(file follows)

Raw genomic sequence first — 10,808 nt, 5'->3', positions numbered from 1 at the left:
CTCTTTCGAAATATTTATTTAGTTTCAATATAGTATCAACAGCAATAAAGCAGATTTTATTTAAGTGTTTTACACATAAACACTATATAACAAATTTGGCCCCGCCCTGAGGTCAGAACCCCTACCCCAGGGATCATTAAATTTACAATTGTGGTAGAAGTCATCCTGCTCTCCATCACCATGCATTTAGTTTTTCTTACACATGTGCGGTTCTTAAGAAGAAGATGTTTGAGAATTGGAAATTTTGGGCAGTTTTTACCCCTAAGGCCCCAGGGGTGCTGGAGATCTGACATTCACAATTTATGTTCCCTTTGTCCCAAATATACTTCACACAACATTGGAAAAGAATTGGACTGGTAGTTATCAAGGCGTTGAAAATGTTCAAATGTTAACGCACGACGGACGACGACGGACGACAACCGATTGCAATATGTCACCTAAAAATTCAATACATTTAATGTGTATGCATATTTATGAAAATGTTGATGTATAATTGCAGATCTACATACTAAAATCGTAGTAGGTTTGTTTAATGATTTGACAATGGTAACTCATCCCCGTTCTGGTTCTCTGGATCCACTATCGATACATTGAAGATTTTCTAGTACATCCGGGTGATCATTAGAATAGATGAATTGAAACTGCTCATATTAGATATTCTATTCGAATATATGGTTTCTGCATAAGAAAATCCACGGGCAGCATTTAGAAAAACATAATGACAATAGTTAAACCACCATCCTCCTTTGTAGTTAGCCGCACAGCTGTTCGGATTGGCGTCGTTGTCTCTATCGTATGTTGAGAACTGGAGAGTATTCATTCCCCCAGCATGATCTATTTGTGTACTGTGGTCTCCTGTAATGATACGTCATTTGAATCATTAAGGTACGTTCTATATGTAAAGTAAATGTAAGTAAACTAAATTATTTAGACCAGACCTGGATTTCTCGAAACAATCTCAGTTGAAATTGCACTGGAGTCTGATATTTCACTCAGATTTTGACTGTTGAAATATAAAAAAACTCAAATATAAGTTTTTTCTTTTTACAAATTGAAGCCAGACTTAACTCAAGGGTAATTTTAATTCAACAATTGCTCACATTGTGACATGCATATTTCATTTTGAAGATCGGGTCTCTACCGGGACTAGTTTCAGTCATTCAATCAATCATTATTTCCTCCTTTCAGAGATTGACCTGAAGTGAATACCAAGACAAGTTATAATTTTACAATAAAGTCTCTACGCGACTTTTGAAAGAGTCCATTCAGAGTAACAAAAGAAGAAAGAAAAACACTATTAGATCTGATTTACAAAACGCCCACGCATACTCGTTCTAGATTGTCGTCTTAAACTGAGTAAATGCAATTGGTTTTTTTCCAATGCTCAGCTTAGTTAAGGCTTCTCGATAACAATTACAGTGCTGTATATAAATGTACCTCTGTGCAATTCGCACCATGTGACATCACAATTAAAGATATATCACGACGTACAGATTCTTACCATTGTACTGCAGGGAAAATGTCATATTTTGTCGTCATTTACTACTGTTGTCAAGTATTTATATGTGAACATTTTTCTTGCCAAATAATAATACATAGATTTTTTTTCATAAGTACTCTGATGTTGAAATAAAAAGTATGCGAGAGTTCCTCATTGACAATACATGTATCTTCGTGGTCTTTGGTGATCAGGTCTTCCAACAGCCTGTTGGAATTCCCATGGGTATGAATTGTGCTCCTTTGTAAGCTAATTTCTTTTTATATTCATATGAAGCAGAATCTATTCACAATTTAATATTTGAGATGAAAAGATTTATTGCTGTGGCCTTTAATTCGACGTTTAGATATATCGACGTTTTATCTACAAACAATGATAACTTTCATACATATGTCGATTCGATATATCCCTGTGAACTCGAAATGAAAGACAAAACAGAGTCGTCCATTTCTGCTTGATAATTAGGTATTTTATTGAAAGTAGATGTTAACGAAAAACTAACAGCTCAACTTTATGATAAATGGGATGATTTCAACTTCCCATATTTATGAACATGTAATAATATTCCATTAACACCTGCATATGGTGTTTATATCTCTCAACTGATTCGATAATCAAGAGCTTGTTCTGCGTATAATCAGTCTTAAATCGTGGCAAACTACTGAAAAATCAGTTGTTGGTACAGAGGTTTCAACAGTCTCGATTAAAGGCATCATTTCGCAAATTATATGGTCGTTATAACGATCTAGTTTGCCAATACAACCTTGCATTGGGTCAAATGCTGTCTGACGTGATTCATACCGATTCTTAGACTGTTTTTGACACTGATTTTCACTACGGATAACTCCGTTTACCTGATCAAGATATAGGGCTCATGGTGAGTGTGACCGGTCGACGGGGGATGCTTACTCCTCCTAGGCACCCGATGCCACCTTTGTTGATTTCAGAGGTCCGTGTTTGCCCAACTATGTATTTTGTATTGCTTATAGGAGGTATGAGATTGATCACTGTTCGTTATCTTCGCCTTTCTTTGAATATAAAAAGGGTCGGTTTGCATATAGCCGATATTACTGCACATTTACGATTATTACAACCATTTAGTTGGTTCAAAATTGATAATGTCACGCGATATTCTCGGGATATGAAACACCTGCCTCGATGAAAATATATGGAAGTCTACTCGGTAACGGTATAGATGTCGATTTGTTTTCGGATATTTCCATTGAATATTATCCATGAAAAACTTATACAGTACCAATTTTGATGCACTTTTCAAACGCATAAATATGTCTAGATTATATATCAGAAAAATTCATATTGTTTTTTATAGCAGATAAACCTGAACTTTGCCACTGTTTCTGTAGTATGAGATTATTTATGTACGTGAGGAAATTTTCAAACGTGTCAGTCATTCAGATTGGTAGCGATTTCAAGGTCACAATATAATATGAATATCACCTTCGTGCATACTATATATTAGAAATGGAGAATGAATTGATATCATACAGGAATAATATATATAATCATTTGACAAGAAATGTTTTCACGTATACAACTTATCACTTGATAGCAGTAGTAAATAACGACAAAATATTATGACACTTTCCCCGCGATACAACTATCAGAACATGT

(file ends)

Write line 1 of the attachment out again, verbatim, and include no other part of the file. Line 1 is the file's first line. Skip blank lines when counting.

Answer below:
Raw genomic sequence first — 10,808 nt, 5'->3', positions numbered from 1 at the left: